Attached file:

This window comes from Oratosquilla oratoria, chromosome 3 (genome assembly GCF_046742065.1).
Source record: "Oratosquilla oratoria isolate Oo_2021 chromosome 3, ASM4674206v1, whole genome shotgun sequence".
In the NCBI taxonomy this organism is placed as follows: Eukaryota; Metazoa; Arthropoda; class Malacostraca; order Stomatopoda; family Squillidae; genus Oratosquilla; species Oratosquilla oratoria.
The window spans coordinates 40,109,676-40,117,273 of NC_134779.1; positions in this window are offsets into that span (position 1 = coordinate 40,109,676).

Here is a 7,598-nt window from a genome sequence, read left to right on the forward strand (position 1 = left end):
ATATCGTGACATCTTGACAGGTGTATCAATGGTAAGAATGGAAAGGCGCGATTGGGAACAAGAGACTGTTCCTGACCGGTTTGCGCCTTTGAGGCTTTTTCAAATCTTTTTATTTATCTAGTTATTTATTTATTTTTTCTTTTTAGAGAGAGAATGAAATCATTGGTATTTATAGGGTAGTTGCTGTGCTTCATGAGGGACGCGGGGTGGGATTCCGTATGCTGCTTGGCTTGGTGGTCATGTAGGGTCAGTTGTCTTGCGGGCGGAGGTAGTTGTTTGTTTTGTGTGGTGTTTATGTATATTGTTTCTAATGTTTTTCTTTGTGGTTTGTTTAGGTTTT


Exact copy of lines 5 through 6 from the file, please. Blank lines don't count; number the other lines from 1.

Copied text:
Here is a 7,598-nt window from a genome sequence, read left to right on the forward strand (position 1 = left end):
ATATCGTGACATCTTGACAGGTGTATCAATGGTAAGAATGGAAAGGCGCGATTGGGAACAAGAGACTGTTCCTGACCGGTTTGCGCCTTTGAGGCTTTTTCAAATCTTTTTATTTATCTAGTTATTTATTTATTTTTTCTTTTTAGAGAGAGAATGAAATCATTGGTATTTATAGGGTAGTTGCTGTGCTTCATGAGGGACGCGGGGTGGGATTCCGTATGCTGCTTGGCTTGGTGGTCATGTAGGGTCAGTTGTCTTGCGGGCGGAGGTAGTTGTTTGTTTTGTGTGGTGTTTATGTATATTGTTTCTAATGTTTTTCTTTGTGGTTTGTTTAGGTTTT